In campaign stop with evangelical Christians, Trump defends his actions on Syria | World


Members of The American Rojava Centre for Democracy join with other activists to protest Turkey's incursion into Kurdish-controlled northeast Syria, outside the White House in Washington October 12, 2019. — Reuters pic
Members of The American Rojava Centre for Democracy join with other activists to protest Turkey’s incursion into Kurdish-controlled northeast Syria, outside the White House in Washington October 12, 2019. — Reuters pic

WASHINGTON, Oct 13 — US President Donald Trump yesterday defended his decision to withdraw troops from northeastern Syria, telling conservative Christian activists that the United States should prioritise protecting its own borders.

“Let them have their borders, but I don’t think our soldiers should be there for the next 50 years guarding a border between Turkey and Syria when we can’t guard our own borders at home,” Trump said in a speech to the Value Voters Summit in Washington, an annual conference of religious conservatives.

Trump was elected in 2016 running on a hard-line immigration policy and has sought to make legal and illegal immigration to the United States more difficult during his more than two years in office, pushing for a wall to be built on the US-Mexico border among other measures.

After a phone call between Trump and Turkish President Tayyip Erdogan last Sunday, Trump made an abrupt policy change and ordered out US forces in northeast Syria who had been fighting with Kurdish YPG militia against Islamic State. Within days Turkey began an offensive against the YPG, which it says is a terrorist group backing Kurdish rebels in Turkey.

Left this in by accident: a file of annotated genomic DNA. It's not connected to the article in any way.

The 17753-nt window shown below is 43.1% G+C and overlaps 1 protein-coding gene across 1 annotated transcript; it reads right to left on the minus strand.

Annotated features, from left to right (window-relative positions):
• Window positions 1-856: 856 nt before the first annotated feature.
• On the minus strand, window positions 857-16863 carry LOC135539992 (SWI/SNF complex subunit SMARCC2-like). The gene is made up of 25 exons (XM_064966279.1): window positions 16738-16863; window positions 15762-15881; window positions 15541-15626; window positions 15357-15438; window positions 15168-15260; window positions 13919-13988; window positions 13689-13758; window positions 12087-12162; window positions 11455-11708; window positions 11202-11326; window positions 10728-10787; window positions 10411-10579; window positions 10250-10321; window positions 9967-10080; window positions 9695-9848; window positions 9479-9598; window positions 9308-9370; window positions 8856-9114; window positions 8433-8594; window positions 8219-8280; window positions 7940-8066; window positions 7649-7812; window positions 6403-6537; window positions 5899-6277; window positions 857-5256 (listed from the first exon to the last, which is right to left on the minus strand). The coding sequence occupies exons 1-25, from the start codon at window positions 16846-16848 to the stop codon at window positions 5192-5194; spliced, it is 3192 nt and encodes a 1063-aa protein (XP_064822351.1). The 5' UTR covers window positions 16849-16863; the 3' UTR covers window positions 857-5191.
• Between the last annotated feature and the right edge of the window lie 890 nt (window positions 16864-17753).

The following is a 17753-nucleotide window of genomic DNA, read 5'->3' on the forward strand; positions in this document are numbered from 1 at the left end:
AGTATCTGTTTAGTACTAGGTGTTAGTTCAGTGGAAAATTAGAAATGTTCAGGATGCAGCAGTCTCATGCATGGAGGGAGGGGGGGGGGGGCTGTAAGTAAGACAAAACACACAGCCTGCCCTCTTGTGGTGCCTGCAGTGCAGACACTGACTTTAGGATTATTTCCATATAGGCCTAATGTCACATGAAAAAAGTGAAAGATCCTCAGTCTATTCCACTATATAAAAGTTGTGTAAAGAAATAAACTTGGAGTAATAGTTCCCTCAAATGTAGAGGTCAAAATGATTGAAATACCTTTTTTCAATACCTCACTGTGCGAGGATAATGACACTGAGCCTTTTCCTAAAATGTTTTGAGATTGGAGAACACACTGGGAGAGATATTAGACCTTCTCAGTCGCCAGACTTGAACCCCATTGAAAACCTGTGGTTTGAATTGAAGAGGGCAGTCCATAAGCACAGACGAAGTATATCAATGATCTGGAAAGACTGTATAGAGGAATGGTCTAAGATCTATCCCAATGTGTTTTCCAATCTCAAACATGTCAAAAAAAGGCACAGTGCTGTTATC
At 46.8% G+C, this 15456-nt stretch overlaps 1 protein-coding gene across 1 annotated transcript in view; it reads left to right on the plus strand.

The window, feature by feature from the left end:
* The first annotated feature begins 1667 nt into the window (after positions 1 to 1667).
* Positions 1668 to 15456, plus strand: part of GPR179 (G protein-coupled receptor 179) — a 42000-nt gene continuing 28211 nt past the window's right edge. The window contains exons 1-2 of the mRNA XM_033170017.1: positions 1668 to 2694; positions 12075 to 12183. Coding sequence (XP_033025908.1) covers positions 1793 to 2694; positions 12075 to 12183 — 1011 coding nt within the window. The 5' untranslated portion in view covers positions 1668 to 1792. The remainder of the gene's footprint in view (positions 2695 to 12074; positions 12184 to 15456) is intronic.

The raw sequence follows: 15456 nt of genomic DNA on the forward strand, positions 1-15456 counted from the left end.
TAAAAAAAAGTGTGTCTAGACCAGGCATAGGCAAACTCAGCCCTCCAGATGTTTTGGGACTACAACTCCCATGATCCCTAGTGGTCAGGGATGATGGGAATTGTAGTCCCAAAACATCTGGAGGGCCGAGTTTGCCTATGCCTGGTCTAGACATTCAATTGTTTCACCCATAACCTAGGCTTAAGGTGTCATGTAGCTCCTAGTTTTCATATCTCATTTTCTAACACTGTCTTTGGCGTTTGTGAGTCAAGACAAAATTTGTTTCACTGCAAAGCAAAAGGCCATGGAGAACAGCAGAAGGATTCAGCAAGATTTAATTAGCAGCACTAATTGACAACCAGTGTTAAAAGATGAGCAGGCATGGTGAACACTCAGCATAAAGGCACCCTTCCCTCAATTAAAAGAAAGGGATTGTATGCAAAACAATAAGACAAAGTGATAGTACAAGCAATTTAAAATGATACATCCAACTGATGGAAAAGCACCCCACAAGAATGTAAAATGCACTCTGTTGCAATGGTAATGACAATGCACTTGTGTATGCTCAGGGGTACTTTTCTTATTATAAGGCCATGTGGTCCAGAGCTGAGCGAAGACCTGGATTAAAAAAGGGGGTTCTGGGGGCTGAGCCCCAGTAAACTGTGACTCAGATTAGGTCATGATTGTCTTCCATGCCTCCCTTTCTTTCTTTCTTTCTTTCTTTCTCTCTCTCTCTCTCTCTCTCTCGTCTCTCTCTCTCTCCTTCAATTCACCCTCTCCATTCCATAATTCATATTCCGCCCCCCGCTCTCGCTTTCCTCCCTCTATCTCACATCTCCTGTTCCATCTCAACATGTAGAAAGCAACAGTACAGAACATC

Syrian Kurds should fight on their own, Trump said at yesterday’s event.

“Don’t forget: They are fighting for their land. They haven’t help us fight for our land,” Trump said. “They’re fighting for their land and that’s good, but we’ve helped them.”

The Kurdish-led Syrian Democratic Forces (SDF), in which the YPG comprises the main fighting element, holds most of the northern Syrian territory that once made up Islamic State’s “caliphate” and has been keeping thousands of fighters from the jihadist group in jail.

Some evangelical leaders have criticised Trump over his Syria policy, saying he was endangering tens of thousands of Christians in the Muslim-dominated region.

Trump has also had rare criticism from senior figures in his own Republican Party who accuse him of deserting loyal US allies in the Kurds. Trump has said he does not approve of Turkey’s incursion, but hundreds of Kurds rallied outside the White House yesterday, blaming Trump for exposing Kurds to a Turkish onslaught.

Evangelicals have been among Trump’s most loyal supporters through scandal and controversy in the White House. Criticism from influential Christian leaders has been a rare crack in their overwhelming support for Trump as he fights an impeachment inquiry by the Democratic-led US House of Representatives and pursues his 2020 re-election bid. — Reuters



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